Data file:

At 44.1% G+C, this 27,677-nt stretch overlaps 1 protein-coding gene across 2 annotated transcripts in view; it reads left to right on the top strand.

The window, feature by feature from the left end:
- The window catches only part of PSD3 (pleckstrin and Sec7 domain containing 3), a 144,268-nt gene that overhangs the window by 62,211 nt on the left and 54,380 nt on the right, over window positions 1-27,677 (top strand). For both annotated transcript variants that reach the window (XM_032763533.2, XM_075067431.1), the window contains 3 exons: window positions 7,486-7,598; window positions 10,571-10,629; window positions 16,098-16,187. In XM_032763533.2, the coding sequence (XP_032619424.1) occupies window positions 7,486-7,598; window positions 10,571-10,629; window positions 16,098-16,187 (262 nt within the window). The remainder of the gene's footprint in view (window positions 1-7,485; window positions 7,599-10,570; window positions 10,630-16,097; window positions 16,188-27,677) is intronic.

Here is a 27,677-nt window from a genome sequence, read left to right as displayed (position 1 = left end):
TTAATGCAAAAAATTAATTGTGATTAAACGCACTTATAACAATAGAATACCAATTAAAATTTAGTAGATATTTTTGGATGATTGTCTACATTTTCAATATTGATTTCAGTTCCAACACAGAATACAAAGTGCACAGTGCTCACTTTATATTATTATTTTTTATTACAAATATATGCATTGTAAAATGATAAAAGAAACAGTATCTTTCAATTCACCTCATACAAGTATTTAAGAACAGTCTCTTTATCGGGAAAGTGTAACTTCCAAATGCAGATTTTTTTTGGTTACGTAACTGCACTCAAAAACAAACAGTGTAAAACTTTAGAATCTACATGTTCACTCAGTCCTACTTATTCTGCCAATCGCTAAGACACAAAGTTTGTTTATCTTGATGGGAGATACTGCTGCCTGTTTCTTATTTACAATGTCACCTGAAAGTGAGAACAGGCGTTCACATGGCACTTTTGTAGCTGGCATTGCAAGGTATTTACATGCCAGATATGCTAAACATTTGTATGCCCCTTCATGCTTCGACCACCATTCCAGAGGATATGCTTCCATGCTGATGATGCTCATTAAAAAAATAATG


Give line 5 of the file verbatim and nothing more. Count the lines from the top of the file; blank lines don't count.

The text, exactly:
TTAATGCAAAAAATTAATTGTGATTAAACGCACTTATAACAATAGAATACCAATTAAAATTTAGTAGATATTTTTGGATGATTGTCTACATTTTCAATATTGATTTCAGTTCCAACACAGAATACAAAGTGCACAGTGCTCACTTTATATTATTATTTTTTATTACAAATATATGCATTGTAAAATGATAAAAGAAACAGTATCTTTCAATTCACCTCATACAAGTATTTAAGAACAGTCTCTTTATCGGGAAAGTGTAACTTCCAAATGCAGATTTTTTTTGGTTACGTAACTGCACTCAAAAACAAACAGTGTAAAACTTTAGAATCTACATGTTCACTCAGTCCTACTTATTCTGCCAATCGCTAAGACACAAAGTTTGTTTATCTTGATGGGAGATACTGCTGCCTGTTTCTTATTTACAATGTCACCTGAAAGTGAGAACAGGCGTTCACATGGCACTTTTGTAGCTGGCATTGCAAGGTATTTACATGCCAGATATGCTAAACATTTGTATGCCCCTTCATGCTTCGACCACCATTCCAGAGGATATGCTTCCATGCTGATGATGCTCATTAAAAAAATAATG